CrossChasm C5 Interfaces¶
CrossChasm C5 family of OBD interfaces include versions with different communication radios
such as the Bluetooth Classic, Bluetooth Low Energy and Cellular(GPRS). Most things are common
between the different devices and are described on this page. This page covers the
Bluetooth Classic version or
PLATFORM=CROSSCHASM_C5_BT. See the particular BLE and Cellular pages
for specific differences.
CrossChasm’s C5 OBD interface is compatible with the OpenXC VI
firmware. To build for one of the C5s, compile with one of the flags:
CROSSCHASM_C5 Platform has been renamed to
the fabric shortcut
c5 has been updated to
c5bt. Both old variables are
aliased to the new BT forms.
All C5s come pre-loaded with the correct bootloader, so you don’t need any additional hardware to load the OpenXC firmware. You do have flash an appropriate firmware for your application.
The C5 connects to the CAN1 bus pins on the OBD-II connector.
CROSSCHASM_C5_BLE are mapped to pin 3 and pin 11 of the OBD-II
Flashing a Pre-compiled Firmware¶
The C5 can be flashed with the same PIC32 avrdude bootloader, as the chipKIT.
The OpenXC fork of the bootloader (the previous link) defines a CROSSCHASM_C5 configuration that exposes a CDC/ACM serial port function over USB. Once the bootloader is flashed, there is a 5 second window when the unit powers on when it will accept bootloader commands.
In Linux and OS X it will show up as something like /dev/ACM0, and you can treat this just as if it were a serial device.
In Windows, you will need to install the stk500v2.inf driver before the CDC/ACM modem will show up - download that file, right click and choose Install. The C5 should now show up as a COM port for for 5 seconds on bootup.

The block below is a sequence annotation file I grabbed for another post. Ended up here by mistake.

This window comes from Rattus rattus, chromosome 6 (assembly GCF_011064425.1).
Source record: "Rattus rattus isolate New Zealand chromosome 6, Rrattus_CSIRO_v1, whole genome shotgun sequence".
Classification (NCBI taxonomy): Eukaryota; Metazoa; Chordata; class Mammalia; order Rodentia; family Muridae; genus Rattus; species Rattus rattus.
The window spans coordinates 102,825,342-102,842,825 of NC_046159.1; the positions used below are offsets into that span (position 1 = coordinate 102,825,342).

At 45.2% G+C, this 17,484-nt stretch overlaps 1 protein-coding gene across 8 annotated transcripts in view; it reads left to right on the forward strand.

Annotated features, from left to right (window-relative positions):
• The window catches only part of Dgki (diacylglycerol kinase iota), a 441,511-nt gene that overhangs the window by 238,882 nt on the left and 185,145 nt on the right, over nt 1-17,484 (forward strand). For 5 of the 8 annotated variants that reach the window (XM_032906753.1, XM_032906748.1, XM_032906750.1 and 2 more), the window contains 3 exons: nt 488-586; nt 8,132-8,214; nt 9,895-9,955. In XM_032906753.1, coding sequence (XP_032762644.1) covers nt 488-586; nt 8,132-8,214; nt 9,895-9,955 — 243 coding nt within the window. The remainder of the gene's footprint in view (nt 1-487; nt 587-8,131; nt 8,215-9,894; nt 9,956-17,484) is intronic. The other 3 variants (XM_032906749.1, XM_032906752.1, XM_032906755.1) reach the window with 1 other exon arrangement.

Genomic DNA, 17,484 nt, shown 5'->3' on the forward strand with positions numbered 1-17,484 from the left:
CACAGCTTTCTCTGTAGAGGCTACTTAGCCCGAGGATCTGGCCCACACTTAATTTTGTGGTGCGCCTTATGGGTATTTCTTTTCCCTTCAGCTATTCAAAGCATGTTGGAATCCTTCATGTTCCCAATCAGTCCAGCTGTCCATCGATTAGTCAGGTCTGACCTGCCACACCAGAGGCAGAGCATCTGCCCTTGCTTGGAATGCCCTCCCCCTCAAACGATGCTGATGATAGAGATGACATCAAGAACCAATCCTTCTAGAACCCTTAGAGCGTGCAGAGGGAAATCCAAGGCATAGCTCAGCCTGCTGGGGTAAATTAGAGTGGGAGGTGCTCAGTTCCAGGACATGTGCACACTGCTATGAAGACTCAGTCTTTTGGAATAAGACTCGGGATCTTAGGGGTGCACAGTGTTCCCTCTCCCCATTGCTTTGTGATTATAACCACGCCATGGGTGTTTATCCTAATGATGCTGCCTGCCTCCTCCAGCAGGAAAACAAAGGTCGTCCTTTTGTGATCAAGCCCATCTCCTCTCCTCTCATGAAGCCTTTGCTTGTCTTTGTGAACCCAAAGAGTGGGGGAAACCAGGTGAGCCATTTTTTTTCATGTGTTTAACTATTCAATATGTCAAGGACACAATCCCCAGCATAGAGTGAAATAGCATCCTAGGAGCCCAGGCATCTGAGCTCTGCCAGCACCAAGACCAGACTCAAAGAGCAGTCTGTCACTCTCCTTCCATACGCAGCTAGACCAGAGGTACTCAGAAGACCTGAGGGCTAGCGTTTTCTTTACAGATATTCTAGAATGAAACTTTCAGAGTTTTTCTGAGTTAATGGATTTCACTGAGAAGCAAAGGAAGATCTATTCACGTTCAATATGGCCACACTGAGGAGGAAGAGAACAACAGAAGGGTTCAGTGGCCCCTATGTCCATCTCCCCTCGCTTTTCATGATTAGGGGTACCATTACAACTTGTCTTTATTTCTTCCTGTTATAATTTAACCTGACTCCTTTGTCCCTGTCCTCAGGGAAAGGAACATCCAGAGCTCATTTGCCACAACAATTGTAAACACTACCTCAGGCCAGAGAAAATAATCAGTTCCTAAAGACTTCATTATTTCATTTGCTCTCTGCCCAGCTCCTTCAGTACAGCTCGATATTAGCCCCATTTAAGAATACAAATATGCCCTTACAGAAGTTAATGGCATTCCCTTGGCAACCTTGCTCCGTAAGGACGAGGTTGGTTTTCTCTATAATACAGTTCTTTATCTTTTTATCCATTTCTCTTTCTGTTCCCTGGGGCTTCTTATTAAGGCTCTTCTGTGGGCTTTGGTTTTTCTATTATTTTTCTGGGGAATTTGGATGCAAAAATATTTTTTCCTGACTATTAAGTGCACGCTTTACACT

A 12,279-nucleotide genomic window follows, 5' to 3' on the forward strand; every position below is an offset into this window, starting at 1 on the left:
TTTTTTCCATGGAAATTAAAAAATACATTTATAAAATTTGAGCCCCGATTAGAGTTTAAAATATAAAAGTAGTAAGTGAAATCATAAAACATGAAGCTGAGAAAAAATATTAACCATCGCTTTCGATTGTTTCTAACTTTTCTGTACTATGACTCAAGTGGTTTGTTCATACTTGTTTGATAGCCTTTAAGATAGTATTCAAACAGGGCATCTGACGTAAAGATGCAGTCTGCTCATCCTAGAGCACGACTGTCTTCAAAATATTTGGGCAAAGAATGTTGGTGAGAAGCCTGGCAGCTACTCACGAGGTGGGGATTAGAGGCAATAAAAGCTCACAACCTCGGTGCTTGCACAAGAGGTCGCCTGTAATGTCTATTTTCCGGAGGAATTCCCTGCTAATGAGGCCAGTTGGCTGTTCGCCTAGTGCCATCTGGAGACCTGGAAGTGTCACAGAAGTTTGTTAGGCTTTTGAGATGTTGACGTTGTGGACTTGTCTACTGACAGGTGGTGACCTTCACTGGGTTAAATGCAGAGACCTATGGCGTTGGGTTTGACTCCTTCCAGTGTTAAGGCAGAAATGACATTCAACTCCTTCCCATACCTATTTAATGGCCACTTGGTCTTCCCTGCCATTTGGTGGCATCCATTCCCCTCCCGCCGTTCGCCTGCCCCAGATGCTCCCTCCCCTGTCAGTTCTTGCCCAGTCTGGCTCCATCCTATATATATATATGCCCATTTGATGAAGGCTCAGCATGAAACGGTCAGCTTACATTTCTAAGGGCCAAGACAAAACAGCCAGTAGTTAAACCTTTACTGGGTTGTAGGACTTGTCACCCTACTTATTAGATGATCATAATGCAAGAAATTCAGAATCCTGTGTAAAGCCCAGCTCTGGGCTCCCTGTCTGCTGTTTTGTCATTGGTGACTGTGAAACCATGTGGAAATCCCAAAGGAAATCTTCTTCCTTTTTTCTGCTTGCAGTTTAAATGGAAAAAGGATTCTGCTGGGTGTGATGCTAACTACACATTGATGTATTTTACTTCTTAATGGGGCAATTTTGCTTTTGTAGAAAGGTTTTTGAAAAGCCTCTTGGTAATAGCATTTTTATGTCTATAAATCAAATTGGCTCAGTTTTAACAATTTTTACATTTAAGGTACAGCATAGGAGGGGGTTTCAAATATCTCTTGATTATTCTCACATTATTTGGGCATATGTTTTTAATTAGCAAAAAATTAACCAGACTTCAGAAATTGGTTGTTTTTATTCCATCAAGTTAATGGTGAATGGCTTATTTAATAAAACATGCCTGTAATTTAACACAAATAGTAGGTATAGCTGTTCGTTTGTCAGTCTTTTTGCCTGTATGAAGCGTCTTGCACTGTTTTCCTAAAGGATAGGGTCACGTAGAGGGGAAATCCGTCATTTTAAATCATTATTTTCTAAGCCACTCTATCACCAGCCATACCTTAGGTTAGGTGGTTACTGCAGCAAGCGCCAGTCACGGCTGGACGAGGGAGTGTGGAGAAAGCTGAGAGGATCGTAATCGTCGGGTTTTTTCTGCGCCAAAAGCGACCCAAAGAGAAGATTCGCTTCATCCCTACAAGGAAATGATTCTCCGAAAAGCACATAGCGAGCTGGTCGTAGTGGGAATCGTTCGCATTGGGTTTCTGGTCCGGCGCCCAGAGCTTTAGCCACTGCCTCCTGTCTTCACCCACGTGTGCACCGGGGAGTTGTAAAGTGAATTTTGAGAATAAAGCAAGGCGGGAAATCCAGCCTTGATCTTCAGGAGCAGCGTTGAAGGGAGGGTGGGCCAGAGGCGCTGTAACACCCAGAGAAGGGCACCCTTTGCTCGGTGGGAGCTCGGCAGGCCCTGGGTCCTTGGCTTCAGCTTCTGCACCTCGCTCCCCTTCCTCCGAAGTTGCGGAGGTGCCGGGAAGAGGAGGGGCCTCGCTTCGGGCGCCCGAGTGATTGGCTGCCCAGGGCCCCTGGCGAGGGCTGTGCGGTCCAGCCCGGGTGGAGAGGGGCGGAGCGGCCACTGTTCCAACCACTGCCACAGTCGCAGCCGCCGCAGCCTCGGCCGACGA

If you need to reflash the bootloader yourself, a ready-to-go .hex file is available in the GitHub repository and you can flash it with MPLAB IDE/IPE and an ICSP programmer like the Microchip PICkit 3. You can also build it from source in MPLAB by using the CrossChasm C5 configuration.
The instructions for compiling from source are identical to the chipKIT
Max32 except that
PLATFORM=CROSSCHASM_C5_CELLULAR instead of
If you will not be using the avrdude bootloader and will be flashing directly
via ICSP, make sure to also compile with
BOOTLOADER=0 to enable the program
to run on bare metal.
The micro-USB port on the board is used to send and receive OpenXC messages.
On the CROSSCHASM_C5_BT,
UART1A is used for OpenXC output at the 230000 baud rate.
Hardware flow control (RTS/CTS) is enabled, so CTS must be pulled low by the
receiving device before data will be sent.
UART data is sent only if pin 0.58 (or PORTB BIT 4, RB4) is pulled high (to 5v). If you are using a Bluetooth module like the BlueSMiRF from SparkFun, you need to hard-wire 5v into this pin to actually enabling UART. To disable UART, pull this pin low or leave it floating.
Mass Storage Device¶
CROSSCHASM_C5_CELLULAR are equipped with an SD card
reader. If enabled, device messages (except debug messages) are logged to the SD card. See
MSD for more info.
Real Time Clock¶
The C5 family of devices have a low power RTC chip that is connected to the PIC32 over the I2C bus. The RTC enables timestamping of vehicle messages at the time of generation. Timestamps are generated with millisecond resolution. See RTC for more info.
In most cases the logging provided via USB is sufficient, but if you are doing
low-level development and need the simpler UART interface, you can enable it
DEFAULT_LOGGING_OUTPUT="UART" build option.
On the C5, logging is on UART3A at 115200 baud (if the firmware was compiled
MSD_ENABLE=1 debug logging is not available as these pins are shared with
the RTC for time stamping.
The C5 has 2 user controllable LEDs. When CAN activity is detected, the green LED will be enabled. When USB or Bluetooth is connected, the blue LED will be enabled.